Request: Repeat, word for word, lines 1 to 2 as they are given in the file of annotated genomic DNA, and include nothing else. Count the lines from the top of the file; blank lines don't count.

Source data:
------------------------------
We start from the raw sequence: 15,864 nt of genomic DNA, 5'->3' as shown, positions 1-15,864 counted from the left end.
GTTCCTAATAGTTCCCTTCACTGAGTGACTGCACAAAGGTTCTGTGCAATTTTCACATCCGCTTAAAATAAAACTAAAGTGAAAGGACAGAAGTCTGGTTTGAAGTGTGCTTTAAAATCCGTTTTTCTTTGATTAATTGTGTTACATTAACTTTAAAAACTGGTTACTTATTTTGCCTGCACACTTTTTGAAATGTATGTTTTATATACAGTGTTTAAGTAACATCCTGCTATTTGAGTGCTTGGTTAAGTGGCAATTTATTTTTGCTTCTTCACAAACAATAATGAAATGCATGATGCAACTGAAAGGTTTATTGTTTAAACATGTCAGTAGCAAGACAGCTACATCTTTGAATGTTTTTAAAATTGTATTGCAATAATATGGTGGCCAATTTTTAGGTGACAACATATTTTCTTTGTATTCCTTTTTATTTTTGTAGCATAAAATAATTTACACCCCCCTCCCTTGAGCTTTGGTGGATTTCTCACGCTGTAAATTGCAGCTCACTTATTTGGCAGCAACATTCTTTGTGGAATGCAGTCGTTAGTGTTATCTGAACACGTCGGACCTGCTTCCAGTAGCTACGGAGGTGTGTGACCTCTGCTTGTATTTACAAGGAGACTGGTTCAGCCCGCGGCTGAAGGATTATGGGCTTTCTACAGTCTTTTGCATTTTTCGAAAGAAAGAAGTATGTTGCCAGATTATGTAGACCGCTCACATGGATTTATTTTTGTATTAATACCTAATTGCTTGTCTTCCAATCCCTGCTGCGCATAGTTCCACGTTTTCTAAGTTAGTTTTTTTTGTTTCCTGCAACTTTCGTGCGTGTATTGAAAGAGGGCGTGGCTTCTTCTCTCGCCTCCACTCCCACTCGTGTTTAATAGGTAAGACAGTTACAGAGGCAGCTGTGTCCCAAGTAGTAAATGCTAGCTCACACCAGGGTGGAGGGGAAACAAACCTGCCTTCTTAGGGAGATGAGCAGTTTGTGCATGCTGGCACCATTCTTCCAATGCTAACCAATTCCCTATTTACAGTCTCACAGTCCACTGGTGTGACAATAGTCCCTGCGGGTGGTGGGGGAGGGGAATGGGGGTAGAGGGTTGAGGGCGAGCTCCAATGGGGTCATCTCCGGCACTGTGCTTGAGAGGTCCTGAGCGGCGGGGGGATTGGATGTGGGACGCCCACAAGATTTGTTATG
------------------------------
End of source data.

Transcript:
We start from the raw sequence: 15,864 nt of genomic DNA, 5'->3' as shown, positions 1-15,864 counted from the left end.
GTTCCTAATAGTTCCCTTCACTGAGTGACTGCACAAAGGTTCTGTGCAATTTTCACATCCGCTTAAAATAAAACTAAAGTGAAAGGACAGAAGTCTGGTTTGAAGTGTGCTTTAAAATCCGTTTTTCTTTGATTAATTGTGTTACATTAACTTTAAAAACTGGTTACTTATTTTGCCTGCACACTTTTTGAAATGTATGTTTTATATACAGTGTTTAAGTAACATCCTGCTATTTGAGTGCTTGGTTAAGTGGCAATTTATTTTTGCTTCTTCACAAACAATAATGAAATGCATGATGCAACTGAAAGGTTTATTGTTTAAACATGTCAGTAGCAAGACAGCTACATCTTTGAATGTTTTTAAAATTGTATTGCAATAATATGGTGGCCAATTTTTAGGTGACAACATATTTTCTTTGTATTCCTTTTTATTTTTGTAGCATAAAATAATTTACACCCCCCTCCCTTGAGCTTTGGTGGATTTCTCACGCTGTAAATTGCAGCTCACTTATTTGGCAGCAACATTCTTTGTGGAATGCAGTCGTTAGTGTTATCTGAACACGTCGGACCTGCTTCCAGTAGCTACGGAGGTGTGTGACCTCTGCTTGTATTTACAAGGAGACTGGTTCAGCCCGCGGCTGAAGGATTATGGGCTTTCTACAGTCTTTTGCATTTTTCGAAAGAAAGAAGTATGTTGCCAGATTATGTAGACCGCTCACATGGATTTATTTTTGTATTAATACCTAATTGCTTGTCTTCCAATCCCTGCTGCGCATAGTTCCACGTTTTCTAAGTTAGTTTTTTTTGTTTCCTGCAACTTTCGTGCGTGTATTGAAAGAGGGCGTGGCTTCTTCTCTCGCCTCCACTCCCACTCGTGTTTAATAGGTAAGACAGTTACAGAGGCAGCTGTGTCCCAAGTAGTAAATGCTAGCTCACACCAGGGTGGAGGGGAAACAAACCTGCCTTCTTAGGGAGATGAGCAGTTTGTGCATGCTGGCACCATTCTTCCAATGCTAACCAATTCCCTATTTACAGTCTCACAGTCCACTGGTGTGACAATAGTCCCTGCGGGTGGTGGGGGAGGGGAATGGGGGTAGAGGGTTGAGGGCGAGCTCCAATGGGGTCATCTCCGGCACTGTGCTTGAGAGGTCCTGAGCGGCGGGGGGATTGGATGTGGGACGCCCACAAGATTTGTTATG